Smoked Pork Loin Center Cut Chops in Belgian Ale Marinade

  • Recipe courtesy Peter Shepperd
Total Time:
4 hr 50 min
Prep:
30 min
Inactive Prep:
4 hr
Cook:
20 min
Yield:
6 to 8 servings
Level:
Intermediate

Ingredients

  • Pete's American BBQ Blend:
  • 1 tablespoon 4-color peppercorns
  • 1 tablespoon black peppercorns
  • 1 tablespoon dried bay leaves, chopped
  • 1 tablespoon dried lemon peel
  • 2 teaspoons dried shallots
  • 2 teaspoons roasted freeze-dried garlic
  • 1 teaspoon anise seeds
  • 1 teaspoon coriander seeds
  • 1 teaspoon crushed red pepper flakes
  • 1/2 teaspoon allspice berries
  • 1/2 teaspoon sea salt
  • 24 ounces Belgian ale (recommended: Duvel)
  • 2 tablespoons brown sugar
  • 2 teaspoons sea salt
  • 3 tablespoons grape seed oil
  • 3 tablespoons malt vinegar
  • 1/4 cup chopped fresh tarragon leaves
  • 6 whole allspice berries
  • Several grinds Pete's American BBQ, recipe follows
  • 5 to 6 pound "center-cut" boneless pork loin, cut into 1-inch chops
  • FOR THE BBQ:
    • 5 pounds apple wood chunks
    • 2 sprigs fresh rosemary
    • Water pan, for catching drips

      Directions

      Combine all the ingredients for the BBQ Blend.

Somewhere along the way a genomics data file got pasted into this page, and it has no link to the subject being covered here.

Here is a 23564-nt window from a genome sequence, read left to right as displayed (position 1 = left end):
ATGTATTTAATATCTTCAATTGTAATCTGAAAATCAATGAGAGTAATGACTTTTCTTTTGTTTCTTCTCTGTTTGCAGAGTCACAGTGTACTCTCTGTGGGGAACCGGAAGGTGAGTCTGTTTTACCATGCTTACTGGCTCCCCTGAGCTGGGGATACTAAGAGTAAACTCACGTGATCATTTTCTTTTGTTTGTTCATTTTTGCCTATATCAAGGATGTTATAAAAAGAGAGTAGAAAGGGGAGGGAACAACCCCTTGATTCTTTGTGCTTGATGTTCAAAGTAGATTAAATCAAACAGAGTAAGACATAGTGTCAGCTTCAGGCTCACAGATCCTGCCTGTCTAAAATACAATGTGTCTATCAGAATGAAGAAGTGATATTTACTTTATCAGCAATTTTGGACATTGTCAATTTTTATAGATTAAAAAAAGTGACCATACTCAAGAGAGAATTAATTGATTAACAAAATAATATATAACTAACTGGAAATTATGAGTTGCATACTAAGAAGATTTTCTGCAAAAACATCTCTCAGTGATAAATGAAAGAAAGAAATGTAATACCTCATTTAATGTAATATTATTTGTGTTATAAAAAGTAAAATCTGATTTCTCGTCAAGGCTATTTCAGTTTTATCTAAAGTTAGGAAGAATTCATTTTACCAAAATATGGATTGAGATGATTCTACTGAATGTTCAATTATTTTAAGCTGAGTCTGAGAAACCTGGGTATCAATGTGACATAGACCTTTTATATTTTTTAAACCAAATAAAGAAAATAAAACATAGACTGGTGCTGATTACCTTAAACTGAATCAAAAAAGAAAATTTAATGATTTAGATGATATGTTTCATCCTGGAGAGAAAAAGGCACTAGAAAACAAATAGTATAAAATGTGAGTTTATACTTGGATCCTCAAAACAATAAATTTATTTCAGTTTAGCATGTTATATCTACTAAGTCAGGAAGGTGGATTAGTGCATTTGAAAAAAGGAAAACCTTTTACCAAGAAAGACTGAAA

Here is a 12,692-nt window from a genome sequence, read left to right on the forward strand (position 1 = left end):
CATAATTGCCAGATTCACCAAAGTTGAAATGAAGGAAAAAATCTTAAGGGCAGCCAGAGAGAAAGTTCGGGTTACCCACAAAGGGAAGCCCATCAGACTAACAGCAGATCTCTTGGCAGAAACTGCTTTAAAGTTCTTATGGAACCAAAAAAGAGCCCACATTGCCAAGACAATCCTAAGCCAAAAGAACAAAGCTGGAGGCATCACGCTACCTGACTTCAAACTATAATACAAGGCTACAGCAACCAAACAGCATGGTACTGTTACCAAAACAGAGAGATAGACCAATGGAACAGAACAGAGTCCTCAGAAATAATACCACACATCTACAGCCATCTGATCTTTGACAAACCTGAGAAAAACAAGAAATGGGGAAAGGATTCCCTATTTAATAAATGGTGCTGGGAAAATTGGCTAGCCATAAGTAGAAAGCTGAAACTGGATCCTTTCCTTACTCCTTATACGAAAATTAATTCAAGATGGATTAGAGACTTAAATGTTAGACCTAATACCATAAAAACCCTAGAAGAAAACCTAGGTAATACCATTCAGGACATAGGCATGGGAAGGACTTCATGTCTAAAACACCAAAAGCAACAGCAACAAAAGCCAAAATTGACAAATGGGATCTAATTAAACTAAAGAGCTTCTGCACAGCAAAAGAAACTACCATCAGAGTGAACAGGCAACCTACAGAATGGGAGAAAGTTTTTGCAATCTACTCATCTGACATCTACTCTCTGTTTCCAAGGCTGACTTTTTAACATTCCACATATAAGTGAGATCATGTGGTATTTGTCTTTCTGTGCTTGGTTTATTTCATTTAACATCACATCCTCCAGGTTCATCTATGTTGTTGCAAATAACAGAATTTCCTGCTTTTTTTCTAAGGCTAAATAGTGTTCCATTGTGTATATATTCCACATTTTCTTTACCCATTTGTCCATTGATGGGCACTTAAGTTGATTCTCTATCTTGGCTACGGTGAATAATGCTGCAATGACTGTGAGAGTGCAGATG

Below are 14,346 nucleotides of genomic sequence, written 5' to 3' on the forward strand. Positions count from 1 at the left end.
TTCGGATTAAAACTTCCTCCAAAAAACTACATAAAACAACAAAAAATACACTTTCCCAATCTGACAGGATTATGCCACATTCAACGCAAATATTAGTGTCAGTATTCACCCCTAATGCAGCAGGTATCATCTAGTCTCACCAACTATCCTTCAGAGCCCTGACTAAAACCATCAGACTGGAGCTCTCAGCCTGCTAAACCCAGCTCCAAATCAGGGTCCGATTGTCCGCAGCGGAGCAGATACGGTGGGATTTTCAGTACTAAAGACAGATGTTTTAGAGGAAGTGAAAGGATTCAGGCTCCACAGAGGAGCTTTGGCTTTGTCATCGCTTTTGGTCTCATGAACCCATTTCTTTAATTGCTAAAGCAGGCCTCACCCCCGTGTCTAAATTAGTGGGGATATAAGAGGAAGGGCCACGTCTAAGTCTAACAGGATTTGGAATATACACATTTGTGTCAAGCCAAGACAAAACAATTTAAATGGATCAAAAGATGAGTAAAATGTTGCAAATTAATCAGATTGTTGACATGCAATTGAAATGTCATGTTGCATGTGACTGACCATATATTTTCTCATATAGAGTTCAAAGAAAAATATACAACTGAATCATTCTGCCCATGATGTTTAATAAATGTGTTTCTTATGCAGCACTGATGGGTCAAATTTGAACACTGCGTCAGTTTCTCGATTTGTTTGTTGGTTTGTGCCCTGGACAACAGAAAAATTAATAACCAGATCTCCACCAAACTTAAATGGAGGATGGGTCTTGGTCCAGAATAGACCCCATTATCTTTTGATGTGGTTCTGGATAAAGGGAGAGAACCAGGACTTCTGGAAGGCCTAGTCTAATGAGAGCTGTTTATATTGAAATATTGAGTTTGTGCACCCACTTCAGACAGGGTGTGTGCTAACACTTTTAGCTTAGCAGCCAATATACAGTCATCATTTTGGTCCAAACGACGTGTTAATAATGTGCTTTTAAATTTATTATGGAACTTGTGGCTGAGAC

In a shallow glass or ceramic casserole whisk together the beer, sugar, salt, oil, vinegar, tarragon, allspice berries, and several grinds of the All-American BBQ Blend. Mix well and add the pork chops, massaging and turning them once in the marinade to coat well. Cover and place in the refrigerator for 4 to 5 hours, turning once half way through.
      Remove the meat about 30 minutes before putting on the barbeque to come up to room temperature. Place the apple wood chunks and rosemary sprigs on to soak and start about 15 pounds of charcoal. Place a hotel pan with water in it under the grill where the meat will be smoking to add moisture to the smoke and catch the drips of fat. When the coals are good and white hot, and you have blown on them a few times to stoke the fire, spread them out and add a few drained wood chunks at a time to the hot coals. Be careful not to put the fire out. You should start with only half of the total amount of wood chunks. Stoke the fire some more and close the top to the BBQ. Open the flue and chimney cap

      Chef's Note: I use a rather large converted oil barrel BBQ that has a lot of room to it. You can get similar results from a kettle BBQ but I would suggest using a smaller amount of coals and wood chunks, possibly dividing them on either side of the meat.

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